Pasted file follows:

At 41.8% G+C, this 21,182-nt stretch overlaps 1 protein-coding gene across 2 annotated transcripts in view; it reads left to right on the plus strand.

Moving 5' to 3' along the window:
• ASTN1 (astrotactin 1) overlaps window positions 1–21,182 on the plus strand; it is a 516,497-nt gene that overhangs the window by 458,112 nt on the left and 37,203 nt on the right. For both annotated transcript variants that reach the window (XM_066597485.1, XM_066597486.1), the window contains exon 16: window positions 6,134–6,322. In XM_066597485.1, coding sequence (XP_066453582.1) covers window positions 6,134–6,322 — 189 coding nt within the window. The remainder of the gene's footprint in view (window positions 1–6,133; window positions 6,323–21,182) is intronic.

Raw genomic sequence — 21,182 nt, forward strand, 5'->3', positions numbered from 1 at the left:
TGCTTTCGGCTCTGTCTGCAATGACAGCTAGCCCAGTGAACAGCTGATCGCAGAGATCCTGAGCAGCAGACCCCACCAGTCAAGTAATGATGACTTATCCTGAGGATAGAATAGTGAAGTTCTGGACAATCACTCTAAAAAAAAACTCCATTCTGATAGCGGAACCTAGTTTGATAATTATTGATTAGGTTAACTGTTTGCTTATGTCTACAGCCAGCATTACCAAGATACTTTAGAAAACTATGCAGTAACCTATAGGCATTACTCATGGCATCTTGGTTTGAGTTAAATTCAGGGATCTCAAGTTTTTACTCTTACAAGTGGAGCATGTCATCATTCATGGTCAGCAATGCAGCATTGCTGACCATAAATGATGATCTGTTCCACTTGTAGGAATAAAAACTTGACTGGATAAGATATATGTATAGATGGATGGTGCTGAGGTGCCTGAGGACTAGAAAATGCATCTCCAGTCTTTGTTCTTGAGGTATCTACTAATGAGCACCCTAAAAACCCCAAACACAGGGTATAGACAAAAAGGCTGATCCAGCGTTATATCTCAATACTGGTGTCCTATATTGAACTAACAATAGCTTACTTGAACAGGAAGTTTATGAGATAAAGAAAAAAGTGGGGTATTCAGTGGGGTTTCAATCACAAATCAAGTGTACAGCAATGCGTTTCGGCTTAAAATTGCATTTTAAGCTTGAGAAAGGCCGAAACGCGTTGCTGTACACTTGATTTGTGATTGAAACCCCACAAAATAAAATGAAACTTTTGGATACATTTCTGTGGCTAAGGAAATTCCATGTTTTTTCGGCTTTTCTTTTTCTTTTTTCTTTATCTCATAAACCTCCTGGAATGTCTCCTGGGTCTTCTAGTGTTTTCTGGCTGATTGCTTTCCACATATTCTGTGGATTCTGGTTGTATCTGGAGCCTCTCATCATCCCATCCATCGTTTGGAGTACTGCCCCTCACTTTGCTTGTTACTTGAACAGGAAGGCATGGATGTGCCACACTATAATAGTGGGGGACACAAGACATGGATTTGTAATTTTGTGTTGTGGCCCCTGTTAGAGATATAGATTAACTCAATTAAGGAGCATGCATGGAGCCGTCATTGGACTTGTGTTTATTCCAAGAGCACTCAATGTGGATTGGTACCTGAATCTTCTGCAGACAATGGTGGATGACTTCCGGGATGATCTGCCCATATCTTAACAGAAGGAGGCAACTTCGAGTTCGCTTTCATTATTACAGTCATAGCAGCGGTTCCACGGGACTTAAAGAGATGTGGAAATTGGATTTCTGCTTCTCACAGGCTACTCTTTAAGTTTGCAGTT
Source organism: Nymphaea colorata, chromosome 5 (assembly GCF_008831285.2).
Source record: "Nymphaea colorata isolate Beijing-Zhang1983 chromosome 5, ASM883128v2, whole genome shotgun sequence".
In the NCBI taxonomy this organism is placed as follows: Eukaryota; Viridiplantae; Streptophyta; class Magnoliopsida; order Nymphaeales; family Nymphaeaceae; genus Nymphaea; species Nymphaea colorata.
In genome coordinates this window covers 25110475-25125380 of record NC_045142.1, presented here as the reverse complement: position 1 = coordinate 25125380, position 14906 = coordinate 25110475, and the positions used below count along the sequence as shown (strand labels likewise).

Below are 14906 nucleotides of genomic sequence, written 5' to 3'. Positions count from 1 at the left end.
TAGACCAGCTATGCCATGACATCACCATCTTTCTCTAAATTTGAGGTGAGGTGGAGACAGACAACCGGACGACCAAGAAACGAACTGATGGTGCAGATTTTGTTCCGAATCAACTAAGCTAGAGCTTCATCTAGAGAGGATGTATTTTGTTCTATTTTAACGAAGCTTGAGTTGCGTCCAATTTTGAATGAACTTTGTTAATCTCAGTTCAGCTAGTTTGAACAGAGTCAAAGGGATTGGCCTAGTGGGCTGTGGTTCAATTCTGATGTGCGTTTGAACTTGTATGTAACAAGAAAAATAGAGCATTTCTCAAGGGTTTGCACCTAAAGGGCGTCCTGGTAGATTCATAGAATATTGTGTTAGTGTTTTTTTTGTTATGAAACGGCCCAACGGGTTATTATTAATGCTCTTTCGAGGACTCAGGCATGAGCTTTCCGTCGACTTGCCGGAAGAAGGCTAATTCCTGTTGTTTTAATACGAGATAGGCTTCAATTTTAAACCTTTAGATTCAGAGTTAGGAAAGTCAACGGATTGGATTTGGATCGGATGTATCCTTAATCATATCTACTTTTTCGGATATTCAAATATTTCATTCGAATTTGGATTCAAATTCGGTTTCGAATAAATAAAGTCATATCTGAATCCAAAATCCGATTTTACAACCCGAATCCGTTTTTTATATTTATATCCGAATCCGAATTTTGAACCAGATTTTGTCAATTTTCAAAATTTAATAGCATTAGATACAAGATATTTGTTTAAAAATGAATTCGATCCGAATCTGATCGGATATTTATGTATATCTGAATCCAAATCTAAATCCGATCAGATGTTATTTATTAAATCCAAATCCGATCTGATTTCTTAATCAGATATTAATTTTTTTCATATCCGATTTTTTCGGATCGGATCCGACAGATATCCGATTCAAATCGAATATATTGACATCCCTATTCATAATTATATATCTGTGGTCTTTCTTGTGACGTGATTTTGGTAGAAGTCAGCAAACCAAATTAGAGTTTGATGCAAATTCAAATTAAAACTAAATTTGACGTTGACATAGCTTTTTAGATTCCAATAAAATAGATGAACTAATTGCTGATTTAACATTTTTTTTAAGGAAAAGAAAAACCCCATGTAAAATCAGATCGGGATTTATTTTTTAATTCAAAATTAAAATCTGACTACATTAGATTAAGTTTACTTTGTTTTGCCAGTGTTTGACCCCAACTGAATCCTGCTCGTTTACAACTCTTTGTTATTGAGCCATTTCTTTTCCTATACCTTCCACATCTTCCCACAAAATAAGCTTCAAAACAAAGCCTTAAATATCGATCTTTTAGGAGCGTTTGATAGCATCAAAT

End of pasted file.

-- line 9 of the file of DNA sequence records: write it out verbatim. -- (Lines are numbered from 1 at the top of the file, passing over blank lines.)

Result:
In genome coordinates this window covers 25110475-25125380 of record NC_045142.1, presented here as the reverse complement: position 1 = coordinate 25125380, position 14906 = coordinate 25110475, and the positions used below count along the sequence as shown (strand labels likewise).